Hatch green chiles and jalepeños add a Southwestern twist to a beloved condiment
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Credit: Photo by Rebecca Firsker

If you are uninitiated into the world of Chile Crunch and Chili Crisp, know this: Once you get started, you'll never go back to your usual array of condiments. After you can add a kick of the tingly mixture of fried onion, garlic, and chile peppers to absolutely everything you eat, you may start bringing it in your bag to diners or adding it to your ice cream.

In the past few months, I've become so enamored with Chili Crisp that I've even started making my own, thanks to this smart recipe from Serious Eats. And during a recent trip to New Mexico, a place that takes chile peppers very seriously, I started wondering: Couldn't you make a different spin on Chili Crisp that incorporated green chiles? Rather than have ginger and star anise, what if you added cumin and coriander? Maybe you can make a riff on the Sichuan condiment that turns it more Southwestern?

Obviously, I had to try it. What is life for if not experimental condiments? So I brought back an enormous ziplock bag of crushed green Hatch chiles and got to work figuring out what the profile of a green chile crunch might look like. A friend of mine who grew up in Southern Colorado suggested using pepitas for extra crunch, and my colleague Kat Kinsman sourced some Anaheim chiles and Hatch chile powder from Kalustyan's in Manhattan. I used the skeleton of Sohla El-Waylly's Serious Eats recipe, replacing spices and kinds of chile pepper for the desired effect. I also amped up the amount of garlic and subbed in yellow onions for the shallots in her recipe. I also needed more oil and less sugar, and omitted some of the ingredients that would make the crisp lean more toward Sichuan flavors, plus I threw in some dried jalapeños and pequin peppers.

The result was something that I wanted to immediately eat on an avocado, and also on everything else. It has little bits of fried onion and garlic chips incorporated throughout, as well as the Hatch green chile pepper flavor amped up by cumin, coriander, black pepper, and MSG. It's a crunchy, spicy, salty, extremely addictive homage to the flavors of New Mexico and the joys of chili crisp. It's so good that I'm already plotting my next batch.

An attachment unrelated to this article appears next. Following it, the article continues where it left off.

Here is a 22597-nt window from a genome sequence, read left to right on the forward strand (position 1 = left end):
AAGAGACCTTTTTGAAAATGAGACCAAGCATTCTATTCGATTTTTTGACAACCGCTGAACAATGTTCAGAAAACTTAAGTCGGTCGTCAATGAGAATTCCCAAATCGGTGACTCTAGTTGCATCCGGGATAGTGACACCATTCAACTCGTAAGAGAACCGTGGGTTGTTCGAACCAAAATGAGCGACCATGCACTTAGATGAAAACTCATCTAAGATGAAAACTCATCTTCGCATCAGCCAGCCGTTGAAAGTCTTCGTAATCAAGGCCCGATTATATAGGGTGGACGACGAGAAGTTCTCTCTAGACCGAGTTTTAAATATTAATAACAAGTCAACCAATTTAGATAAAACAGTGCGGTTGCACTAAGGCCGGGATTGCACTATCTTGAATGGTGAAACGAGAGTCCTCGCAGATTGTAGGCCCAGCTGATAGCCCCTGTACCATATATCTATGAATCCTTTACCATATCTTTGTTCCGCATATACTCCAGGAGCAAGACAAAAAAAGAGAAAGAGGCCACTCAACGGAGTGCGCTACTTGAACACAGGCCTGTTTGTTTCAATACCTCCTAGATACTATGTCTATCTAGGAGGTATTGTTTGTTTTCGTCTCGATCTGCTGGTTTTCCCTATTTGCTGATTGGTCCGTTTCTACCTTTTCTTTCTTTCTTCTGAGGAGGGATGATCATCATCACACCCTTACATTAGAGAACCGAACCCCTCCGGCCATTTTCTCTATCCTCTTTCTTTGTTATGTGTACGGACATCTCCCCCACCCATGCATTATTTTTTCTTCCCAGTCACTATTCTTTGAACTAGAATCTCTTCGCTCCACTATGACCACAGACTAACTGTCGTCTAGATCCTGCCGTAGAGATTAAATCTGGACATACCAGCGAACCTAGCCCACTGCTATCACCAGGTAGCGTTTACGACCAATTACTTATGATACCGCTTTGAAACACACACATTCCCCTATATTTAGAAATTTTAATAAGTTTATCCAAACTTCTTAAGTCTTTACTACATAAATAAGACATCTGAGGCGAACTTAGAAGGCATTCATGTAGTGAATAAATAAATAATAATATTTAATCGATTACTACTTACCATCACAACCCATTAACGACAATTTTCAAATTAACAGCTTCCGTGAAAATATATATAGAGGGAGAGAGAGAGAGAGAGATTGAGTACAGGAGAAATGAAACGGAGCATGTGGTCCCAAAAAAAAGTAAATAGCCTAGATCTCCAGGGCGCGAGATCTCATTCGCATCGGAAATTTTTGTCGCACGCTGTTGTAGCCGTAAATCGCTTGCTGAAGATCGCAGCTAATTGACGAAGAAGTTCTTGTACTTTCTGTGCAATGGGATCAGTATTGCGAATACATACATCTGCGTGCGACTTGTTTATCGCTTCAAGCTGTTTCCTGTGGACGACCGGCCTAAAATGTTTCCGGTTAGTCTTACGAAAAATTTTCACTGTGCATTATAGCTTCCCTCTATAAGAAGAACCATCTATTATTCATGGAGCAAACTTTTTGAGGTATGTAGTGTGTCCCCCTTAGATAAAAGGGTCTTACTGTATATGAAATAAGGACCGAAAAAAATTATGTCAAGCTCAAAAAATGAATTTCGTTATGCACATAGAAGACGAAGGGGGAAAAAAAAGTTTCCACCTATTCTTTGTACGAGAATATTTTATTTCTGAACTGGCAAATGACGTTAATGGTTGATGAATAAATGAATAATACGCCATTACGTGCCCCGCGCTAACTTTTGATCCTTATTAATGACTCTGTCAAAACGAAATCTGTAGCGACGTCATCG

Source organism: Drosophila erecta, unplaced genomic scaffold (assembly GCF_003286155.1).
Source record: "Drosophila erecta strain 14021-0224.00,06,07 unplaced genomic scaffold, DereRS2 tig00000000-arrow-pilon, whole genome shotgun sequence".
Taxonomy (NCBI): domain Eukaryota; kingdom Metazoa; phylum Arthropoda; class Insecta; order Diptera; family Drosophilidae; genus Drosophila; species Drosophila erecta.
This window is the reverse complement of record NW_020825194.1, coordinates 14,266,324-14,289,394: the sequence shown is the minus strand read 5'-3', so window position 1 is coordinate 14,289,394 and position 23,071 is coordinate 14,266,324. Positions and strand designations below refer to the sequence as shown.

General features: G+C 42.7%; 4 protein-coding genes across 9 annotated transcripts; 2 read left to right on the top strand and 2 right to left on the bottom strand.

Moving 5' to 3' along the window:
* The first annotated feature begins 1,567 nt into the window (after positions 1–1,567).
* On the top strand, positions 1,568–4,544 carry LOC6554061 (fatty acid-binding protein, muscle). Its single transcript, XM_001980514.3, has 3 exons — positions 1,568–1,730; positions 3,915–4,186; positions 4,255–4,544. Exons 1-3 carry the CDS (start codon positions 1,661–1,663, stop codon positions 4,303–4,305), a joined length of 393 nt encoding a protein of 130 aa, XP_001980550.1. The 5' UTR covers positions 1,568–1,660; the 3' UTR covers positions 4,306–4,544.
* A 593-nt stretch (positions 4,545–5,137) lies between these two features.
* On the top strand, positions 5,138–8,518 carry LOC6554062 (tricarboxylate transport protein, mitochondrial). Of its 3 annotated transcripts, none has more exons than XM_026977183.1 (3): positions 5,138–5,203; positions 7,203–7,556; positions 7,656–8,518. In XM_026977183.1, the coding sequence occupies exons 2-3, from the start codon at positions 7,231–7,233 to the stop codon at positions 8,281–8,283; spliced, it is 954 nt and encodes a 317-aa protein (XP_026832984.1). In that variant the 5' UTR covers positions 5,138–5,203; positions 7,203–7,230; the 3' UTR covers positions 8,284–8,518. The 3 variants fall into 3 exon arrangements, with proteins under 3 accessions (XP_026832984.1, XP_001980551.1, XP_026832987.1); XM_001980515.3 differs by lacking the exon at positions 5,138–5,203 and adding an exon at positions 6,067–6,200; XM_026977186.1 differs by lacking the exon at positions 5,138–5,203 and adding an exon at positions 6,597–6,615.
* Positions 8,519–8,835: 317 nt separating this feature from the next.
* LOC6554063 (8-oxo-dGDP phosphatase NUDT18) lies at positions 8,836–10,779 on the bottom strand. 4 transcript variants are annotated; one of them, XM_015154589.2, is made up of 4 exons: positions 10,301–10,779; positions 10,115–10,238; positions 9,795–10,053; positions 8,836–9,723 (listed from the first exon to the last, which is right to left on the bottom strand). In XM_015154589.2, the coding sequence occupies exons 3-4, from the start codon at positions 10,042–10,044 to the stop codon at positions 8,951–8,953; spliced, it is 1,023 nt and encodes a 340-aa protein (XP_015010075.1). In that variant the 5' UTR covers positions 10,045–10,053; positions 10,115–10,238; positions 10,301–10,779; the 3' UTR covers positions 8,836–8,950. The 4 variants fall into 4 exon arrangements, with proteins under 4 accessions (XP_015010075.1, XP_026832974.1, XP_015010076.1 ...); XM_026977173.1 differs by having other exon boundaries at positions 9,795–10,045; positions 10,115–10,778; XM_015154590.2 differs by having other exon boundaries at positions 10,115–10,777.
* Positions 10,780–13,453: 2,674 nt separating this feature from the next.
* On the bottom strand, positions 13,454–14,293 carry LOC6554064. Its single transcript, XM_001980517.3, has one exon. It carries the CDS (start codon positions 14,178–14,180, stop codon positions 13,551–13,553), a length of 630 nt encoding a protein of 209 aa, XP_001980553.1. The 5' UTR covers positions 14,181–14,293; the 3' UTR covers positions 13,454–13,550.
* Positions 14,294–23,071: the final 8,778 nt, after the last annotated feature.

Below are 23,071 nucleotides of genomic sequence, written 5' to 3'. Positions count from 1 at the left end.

Green Chile Crisp

Credit: Photo by Rebecca Firsker

Makes about 1 quart of chile crisp


4 teaspoons kosher salt (if you only have table salt, cut that by half)
1 tablespoon sugar
3 teaspoons ground coriander
2 teaspoons ground cumin (fresh is best but whatever you have works)
3 1/2 cups vegetable oil or peanut oil
1 cup sliced garlic
3 cups finely chopped yellow onions
3/4 cup dried, crushed Hatch chiles
3/4 cup dried, crushed Anaheim chile
3/4 cup dried, crushed jalapeño
1 cup whole dried pequin peppers
1 teaspoon MSG or Accent
2/3 cup roasted, salted pepitas, chopped
2 teaspoons ground black pepper


1. Process your chiles. Grab a baking sheet, a cooling rack, a spice grinder, and a large heatproof bowl or pot—ideally 5 quarts or more, so you can pour hot oil into it without fear of it splashing all over you. For whole dried peppers, snip the tops off with kitchen shears and lightly crush them against the cooling rack—the aim is to get rid of the seeds. Then process in a spice grinder until they're about the size of chile flakes. If all you have is crushed dried peppers, don't worry that'll work too—I found that running them through the grinder helped with a more even texture, but if you're not worried about big chile flakes, you can put them right in the bowl.

2. Combine the Anaheim chiles, pequin chiles, jalepeños, Hatch chiles, cumin, coriander, salt, pepper, sugar, MSG, and pepitas in the bowl or saucepot.

3. Set up a plate or baking sheet somewhere easily in reach of the stove. Heat up the oil over high heat in a medium to large sauce pot (again, you want to avoid hot oil splashing arond which is not fun). Put in your sliced garlic and cook, stirring, untilt he garlic just begins to become golden brown. Then scoop the garlic out with a slotted spoon or strain using a mesh seive, making sure to reserve the oil. Let the garlic cool and crispy up while you put the oil back on the heat. Once it's hot again, add the diced onion and let that cook until golden brown before removing the onion with a slotted spoon or seive, again reserving the oil and putting the garlic on a plate or baking sheet to cool and crisp up.

4. Heat the oil that you fried the garlic and onion in back up to 375 degrees. Carefully pour the oil over the spice mixture you've put in the heatproof bowl or saucepan. Let cool for at least half an hour, until the spice mixture bowl is cool to the touch. Combine the fried garlic and onion into the mixture. (You can also taste and adjust the salt level here.) Pour the finished crisp into jars and eat on everything. I've heard it can be in the fridge for up to three months, but mine has never lasted that long.